In the state elections, the former caretaker party of the East comes in both states only just over 10 percent.
Painful results for the Left Party in Saxony Photo: dpa
With just over 10 percent in Brandenburg and Saxony, according to initial projections, the Left Party has achieved the worst results in its history in both states. Even last calls to show the "Nazis a clear edge" by voting for the Left Party were no longer successful. Five years ago, it was 18..6 percent respectively. The high losses are particularly evident when compared with 2009, when the AfD did not yet exist: At that time, the left won 27.6 percent in Brandenburg and 20.6 percent in Saxony.
Party leader Katja Kipping said in an initial reaction on ARD television that the results "hurt": "I would have liked more tailwind." But she said she had suspected such a result a bit: "People told me during the election campaign, I’ll stand by you, but this time I’ll have to vote tactically." In the east, she said, the "seeds of market radicalism" were now sprouting, leading people to "use their elbows." She did not see the party’s status as the party of the East in danger.
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In Brandenburg, the Left Party has governed as a smaller partner in a coalition with the SPD since 2009. Numerous ministers have had to resign over scandals, most recently in the summer of 2018 Health Minister Diana Golze, who was the designated top candidate for the state elections.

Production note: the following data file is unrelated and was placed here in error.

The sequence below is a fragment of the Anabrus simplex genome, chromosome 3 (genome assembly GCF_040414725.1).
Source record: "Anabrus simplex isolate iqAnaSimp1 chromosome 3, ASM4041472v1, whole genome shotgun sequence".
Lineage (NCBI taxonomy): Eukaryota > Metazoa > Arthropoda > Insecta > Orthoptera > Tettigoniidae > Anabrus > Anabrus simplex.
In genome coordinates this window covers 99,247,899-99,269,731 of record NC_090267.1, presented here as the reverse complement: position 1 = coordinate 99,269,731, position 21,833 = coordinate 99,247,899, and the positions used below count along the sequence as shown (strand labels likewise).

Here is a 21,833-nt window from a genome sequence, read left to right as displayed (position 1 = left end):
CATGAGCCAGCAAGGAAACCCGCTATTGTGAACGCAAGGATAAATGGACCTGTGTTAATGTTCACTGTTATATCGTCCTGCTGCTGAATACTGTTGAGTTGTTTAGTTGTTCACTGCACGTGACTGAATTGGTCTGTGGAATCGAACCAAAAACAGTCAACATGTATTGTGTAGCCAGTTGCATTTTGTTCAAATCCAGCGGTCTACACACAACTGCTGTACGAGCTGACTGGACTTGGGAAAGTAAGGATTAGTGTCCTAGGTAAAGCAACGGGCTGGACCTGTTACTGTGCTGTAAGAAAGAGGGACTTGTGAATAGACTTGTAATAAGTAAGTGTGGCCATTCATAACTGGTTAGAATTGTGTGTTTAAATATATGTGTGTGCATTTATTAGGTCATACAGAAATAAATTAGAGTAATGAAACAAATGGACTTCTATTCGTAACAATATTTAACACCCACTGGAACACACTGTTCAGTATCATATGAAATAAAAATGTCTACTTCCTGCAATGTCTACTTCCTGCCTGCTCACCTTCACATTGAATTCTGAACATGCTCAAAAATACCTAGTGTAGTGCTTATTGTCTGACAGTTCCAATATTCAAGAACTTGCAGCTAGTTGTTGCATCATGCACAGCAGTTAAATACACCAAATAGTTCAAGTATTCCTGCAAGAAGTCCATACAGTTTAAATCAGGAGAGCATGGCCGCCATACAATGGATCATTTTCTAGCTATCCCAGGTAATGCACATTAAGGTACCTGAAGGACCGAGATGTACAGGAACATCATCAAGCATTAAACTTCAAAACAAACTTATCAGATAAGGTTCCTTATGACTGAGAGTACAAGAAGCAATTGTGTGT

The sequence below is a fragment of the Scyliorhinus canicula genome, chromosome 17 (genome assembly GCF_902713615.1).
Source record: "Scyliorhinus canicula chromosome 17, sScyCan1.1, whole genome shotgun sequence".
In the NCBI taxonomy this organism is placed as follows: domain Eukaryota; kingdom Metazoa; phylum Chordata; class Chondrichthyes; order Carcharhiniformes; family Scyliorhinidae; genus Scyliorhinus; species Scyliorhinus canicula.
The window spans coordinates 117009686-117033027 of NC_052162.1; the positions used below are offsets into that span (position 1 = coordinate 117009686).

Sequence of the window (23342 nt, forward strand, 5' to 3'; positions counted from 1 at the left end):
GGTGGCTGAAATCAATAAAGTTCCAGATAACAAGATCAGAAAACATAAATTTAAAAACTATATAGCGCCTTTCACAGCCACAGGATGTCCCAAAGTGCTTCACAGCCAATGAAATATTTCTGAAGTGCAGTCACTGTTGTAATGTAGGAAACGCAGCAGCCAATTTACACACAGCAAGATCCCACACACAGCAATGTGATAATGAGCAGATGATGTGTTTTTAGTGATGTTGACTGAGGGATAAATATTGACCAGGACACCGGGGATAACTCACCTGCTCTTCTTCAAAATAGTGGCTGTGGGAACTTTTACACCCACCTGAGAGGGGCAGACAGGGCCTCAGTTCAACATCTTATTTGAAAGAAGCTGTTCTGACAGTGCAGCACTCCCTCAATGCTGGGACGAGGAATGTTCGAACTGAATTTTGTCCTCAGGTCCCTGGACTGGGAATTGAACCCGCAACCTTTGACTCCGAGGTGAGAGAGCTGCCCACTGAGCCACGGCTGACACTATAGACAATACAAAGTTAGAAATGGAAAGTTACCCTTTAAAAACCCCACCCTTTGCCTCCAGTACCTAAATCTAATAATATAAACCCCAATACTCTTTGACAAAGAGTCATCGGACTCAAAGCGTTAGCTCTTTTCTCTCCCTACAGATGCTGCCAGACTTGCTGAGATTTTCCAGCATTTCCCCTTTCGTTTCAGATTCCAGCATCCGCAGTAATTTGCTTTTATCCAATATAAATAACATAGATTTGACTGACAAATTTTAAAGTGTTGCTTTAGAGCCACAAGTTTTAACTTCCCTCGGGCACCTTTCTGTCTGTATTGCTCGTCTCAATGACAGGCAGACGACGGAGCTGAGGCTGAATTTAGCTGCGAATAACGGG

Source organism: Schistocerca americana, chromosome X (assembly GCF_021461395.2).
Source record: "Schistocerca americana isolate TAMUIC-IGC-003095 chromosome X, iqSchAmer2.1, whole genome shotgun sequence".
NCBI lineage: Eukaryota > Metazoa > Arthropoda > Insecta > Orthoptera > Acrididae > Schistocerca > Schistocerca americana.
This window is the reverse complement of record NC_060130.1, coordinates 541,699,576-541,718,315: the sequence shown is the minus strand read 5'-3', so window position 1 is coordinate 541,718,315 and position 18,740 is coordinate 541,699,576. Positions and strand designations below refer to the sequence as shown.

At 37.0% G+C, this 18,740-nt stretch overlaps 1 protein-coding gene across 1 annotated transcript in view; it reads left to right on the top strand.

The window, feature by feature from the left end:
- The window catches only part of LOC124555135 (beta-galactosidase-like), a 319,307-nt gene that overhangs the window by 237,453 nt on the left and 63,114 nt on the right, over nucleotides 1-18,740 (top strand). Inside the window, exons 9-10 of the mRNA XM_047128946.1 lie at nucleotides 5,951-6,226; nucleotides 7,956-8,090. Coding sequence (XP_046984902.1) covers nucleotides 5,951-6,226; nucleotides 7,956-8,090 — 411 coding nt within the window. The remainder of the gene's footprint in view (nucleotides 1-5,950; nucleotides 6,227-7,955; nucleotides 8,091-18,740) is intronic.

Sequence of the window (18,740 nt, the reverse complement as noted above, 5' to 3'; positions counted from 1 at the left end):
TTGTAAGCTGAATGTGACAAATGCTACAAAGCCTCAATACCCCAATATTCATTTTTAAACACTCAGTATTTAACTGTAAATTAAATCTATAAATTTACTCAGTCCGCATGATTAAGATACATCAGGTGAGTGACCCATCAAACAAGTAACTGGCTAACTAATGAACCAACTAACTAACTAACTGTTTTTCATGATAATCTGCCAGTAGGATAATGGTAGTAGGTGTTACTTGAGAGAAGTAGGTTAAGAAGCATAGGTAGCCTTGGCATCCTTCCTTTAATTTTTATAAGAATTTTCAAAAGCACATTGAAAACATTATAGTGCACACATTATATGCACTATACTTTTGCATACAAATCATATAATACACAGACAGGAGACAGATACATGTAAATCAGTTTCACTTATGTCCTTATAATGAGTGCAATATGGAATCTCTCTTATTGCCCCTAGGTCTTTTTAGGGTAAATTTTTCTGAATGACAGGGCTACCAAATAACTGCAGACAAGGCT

"Not the end of days"
Instead of her, 29-year-old Sebastian Walter and 53-year-old Kathrin Dannenberg ran as the top duo. In the election campaign, for example, they were counting on an even earlier exit from coal in Lusatia than had already been planned. The fact that the Left Party had supported the failed district reform in Brandenburg also proved to be a burden in the election campaign. It would have made the districts, which are already large, even larger and thus made it more difficult to get to the offices. SPD Minister President Dietmar Woidke finally ended the project after protests from the population, to the surprise of the Left.
In Saxony, Rico Gebhardt (56) was the top candidate for the Left Party. In the election campaign, the party addressed, among other things, the rural exodus, which it wanted to counteract with better medical care and the establishment of corner stores. Gebhardt told ZDF on election night that the result was "not the end of all days": "We will be back."
The result will also have an impact on the Left Party nationwide. Already with the result of the 2017 federal election, when the Left made significant gains in the West and lost in the East, the weights in the parliamentary group and party had shifted toward the West. The result was a dispute between faction leader Sahra Wagenknecht and party leader Kipping over whether to try to bring back voters who had migrated to the AfD or to court a similar group of voters to the Greens. The result is likely to revive both the dispute over the party’s orientation and that over the personnel appointments at the top of the party and the parliamentary group.